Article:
Cirrhosis:  This chronic disorder is marked by
diffuse destruction and fibrotic regeneration of hepatic cells.  As
necrotic tissue yields to fibrosis, cirrhosis alters liver structure and
normal vasculature, impairs blood and lymph flow, and ultimately causes
hepatic insufficiency.  It is twice as common in men as in women –
particularly among malnourished chronic alcoholic patients over age 50. 
Mortality is high; many patients die within 5 years of onset

Portal, nutritional or alcoholic cirrhosis also known as Laennec’s cirrhosis,
is the most common type, results from malnutrition, especially of dietary
protein, and chronic alcohol ingestion. 

Biliary cirrhosis results from bile duct diseases.

Postnecrotic (posthepatitic) cirrhosis stems from various types of hepatitis

Pigment cirrhosis may stem from disorders such as hemochromatosis

In 10% of patients, cirrhosis has no known cause.


Gastrointestinal – usually early and vague – Anorexia, indigestion,
nausea and vomiting, constipation or diarrhea, dull abdominal ache

Respiratory:  Pleural effusion, limited thoracic expansion

Central nervous system:  progressive symptoms of hepatic encephalopathy,
including lethargy, mental changes, slurred speech, asterixis (flapping
tremor), peripheral neuritis, paranoia, hallucinations, extreme obtundation,
and coma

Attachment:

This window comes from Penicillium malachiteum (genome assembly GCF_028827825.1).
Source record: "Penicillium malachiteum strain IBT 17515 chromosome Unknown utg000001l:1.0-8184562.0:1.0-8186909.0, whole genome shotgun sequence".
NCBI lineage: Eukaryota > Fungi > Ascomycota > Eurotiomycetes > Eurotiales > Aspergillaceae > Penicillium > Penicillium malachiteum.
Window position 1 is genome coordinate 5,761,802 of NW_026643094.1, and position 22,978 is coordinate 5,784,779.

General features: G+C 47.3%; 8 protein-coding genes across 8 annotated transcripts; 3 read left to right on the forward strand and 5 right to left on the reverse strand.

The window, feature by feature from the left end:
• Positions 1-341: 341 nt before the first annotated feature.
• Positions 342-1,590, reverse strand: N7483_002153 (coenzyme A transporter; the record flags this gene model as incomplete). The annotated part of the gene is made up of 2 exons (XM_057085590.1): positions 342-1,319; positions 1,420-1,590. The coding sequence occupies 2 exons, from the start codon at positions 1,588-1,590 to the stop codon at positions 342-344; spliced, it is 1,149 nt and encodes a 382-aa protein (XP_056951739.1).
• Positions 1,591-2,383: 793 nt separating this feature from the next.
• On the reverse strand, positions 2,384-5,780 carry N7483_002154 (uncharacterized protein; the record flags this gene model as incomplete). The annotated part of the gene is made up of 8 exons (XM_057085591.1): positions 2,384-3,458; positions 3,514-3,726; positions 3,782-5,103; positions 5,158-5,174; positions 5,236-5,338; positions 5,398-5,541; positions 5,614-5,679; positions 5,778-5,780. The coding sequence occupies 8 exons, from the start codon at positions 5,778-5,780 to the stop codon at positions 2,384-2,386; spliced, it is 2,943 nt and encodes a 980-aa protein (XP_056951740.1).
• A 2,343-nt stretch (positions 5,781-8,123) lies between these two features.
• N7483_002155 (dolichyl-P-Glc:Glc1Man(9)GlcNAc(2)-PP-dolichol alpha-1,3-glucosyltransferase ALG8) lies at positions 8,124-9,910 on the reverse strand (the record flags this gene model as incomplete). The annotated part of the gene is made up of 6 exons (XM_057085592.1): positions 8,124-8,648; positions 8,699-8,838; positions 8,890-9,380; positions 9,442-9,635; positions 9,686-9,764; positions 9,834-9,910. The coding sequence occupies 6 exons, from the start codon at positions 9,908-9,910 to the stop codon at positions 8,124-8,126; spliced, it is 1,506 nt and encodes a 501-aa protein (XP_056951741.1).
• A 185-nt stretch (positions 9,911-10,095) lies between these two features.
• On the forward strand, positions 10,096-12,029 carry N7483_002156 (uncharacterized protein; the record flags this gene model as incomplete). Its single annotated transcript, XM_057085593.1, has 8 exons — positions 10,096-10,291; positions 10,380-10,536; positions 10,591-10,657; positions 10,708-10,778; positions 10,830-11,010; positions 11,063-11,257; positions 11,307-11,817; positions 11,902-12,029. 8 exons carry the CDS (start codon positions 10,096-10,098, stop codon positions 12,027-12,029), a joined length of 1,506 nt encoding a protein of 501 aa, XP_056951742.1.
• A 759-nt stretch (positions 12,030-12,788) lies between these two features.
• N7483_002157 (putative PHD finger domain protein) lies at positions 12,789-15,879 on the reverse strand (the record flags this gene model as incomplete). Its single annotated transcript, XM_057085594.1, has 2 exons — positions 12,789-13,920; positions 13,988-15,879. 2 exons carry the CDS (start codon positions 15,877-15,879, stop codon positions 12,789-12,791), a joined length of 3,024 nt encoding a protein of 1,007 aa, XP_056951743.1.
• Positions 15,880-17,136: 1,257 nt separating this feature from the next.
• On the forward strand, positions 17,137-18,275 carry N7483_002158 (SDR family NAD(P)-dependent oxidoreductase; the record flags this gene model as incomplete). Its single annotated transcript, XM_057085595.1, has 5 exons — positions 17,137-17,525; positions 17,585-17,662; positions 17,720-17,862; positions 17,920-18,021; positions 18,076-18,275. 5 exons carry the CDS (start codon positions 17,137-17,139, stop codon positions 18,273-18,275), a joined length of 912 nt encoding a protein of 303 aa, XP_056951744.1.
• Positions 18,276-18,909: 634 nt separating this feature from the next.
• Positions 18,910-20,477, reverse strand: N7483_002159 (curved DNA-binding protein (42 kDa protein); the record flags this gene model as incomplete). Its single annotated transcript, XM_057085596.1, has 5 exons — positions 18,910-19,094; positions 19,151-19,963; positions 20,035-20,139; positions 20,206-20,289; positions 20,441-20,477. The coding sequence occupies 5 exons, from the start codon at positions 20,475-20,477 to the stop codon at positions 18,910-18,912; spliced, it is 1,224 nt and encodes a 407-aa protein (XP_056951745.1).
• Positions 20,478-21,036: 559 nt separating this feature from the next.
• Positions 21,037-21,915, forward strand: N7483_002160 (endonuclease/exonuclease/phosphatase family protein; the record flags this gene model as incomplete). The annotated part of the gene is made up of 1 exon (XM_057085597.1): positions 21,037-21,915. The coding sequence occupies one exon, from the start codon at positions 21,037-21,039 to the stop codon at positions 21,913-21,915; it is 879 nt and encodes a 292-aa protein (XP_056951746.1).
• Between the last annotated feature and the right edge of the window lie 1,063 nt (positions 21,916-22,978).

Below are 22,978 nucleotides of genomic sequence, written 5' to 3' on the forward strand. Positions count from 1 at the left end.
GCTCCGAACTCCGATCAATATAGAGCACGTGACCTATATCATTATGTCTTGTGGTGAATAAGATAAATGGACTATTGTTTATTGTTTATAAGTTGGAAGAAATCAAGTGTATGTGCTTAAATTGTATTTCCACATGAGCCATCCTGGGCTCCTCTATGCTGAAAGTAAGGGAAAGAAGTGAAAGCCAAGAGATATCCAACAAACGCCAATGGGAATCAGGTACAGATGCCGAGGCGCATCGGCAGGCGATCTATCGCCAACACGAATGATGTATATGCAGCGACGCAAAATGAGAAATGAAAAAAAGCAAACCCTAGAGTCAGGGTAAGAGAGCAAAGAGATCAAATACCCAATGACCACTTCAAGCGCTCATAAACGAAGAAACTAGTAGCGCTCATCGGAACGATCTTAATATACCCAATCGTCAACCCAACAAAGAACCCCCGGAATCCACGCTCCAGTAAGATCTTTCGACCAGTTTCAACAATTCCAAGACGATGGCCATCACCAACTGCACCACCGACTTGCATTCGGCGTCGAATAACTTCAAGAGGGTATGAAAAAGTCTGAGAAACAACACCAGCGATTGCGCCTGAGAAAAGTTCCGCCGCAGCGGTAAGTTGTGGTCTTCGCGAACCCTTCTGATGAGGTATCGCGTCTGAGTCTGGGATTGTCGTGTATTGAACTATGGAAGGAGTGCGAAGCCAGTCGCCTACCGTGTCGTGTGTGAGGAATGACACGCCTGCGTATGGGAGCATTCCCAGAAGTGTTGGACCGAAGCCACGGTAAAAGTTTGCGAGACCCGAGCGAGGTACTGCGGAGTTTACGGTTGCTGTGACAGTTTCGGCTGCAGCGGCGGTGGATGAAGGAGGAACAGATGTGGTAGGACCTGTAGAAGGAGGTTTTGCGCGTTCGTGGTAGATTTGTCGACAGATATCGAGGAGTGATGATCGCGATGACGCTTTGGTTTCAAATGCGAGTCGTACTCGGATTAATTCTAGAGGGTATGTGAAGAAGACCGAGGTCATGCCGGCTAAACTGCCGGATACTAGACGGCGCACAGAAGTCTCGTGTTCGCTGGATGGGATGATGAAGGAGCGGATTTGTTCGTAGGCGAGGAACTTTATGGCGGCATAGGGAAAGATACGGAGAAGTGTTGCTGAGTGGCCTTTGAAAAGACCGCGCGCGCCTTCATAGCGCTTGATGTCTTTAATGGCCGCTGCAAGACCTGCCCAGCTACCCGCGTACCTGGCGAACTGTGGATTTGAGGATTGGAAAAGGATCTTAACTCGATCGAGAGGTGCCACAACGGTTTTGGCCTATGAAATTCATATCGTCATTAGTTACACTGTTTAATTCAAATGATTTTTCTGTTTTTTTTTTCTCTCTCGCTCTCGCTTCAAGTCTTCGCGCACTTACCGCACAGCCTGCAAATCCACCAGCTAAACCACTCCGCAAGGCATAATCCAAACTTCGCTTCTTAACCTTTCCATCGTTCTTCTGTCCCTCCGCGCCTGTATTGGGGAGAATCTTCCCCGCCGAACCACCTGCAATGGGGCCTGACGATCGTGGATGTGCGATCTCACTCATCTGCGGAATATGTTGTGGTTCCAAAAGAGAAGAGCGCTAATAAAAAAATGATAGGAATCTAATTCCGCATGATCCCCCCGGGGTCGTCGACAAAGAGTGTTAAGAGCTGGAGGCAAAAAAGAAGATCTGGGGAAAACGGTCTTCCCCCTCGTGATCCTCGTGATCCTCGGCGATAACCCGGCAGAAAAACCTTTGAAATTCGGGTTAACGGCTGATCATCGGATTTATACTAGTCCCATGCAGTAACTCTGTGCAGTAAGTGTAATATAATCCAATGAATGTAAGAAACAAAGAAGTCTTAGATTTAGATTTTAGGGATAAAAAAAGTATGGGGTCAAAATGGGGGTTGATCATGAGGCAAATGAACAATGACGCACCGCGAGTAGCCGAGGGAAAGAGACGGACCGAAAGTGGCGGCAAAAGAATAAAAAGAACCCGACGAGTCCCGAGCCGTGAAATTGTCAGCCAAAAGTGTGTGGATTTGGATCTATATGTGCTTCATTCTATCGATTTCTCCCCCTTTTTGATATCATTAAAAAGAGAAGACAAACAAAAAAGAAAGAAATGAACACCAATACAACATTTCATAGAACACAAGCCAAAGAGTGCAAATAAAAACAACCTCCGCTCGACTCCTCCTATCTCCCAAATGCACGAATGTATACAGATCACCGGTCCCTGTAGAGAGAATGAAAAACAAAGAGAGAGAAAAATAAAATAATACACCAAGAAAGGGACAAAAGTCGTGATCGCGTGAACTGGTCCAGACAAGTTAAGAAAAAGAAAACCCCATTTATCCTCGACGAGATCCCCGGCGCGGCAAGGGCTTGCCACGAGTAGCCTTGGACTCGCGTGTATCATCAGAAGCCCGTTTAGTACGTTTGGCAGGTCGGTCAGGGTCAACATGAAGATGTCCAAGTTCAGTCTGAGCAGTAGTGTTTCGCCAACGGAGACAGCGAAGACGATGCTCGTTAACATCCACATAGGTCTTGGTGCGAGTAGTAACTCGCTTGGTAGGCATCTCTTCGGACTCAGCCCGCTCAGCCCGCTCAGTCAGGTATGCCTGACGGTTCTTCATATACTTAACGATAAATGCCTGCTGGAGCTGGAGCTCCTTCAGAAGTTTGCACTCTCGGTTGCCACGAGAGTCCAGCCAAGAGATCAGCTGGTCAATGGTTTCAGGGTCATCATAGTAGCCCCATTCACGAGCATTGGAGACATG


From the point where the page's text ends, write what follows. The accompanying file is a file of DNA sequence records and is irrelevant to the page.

Hematologic:  bleeding tendencies (nosebleeds, easy bruising, bleeding
gums), anemia

Endocrine:  testicular atrophy, menstrual irregularities, gynecomastia,
loss of chest and axillary hair

Skin:  severe pruritus, extreme dryness, poor tissue turgor, abnormal
pigmentation, spider angiomas, palmar erythema, possibly jaundice

Hepatic:  jaundice, hepatomegaly, ascites, edema of the legs

Miscellaneous:  musty breath, enlarged superficial abdominal veins,
muscle atrophy, pain in the right upper abdominal quadrant that worsens
when the patient sits up or leans forward, palpable liver or spleen, temperature
of 101 degree to 103 degree F, bleeding from esophageal varices.


Treatment aims to remove or alleviate the underlying cause of cirrhosis,
to prevent further liver damage, and to prevent or treat complications.

High protein diet (but this may be restricted by developing hepatic

Sodium is usually restricted to 200mg to 500mg per day and fluids to
1,000 to 1,500 ml/day

Hospitalization:  if the patients condition continues to deteriorate,
he may need tube feeding

Rest, moderate exercise, and avoiding exposure to infections and toxic
agents are essential.

Paracentesis and infusion of salt poor albumin may alleviate ascites. 
A LeVeen shunt may be used

Surgical procedures include ligation of varices, splenectomy, esophagogastric
resection, and surgical shunts to relieve portal hypertension

Programs for preventing cirrhosis usually emphasize avoiding alcohol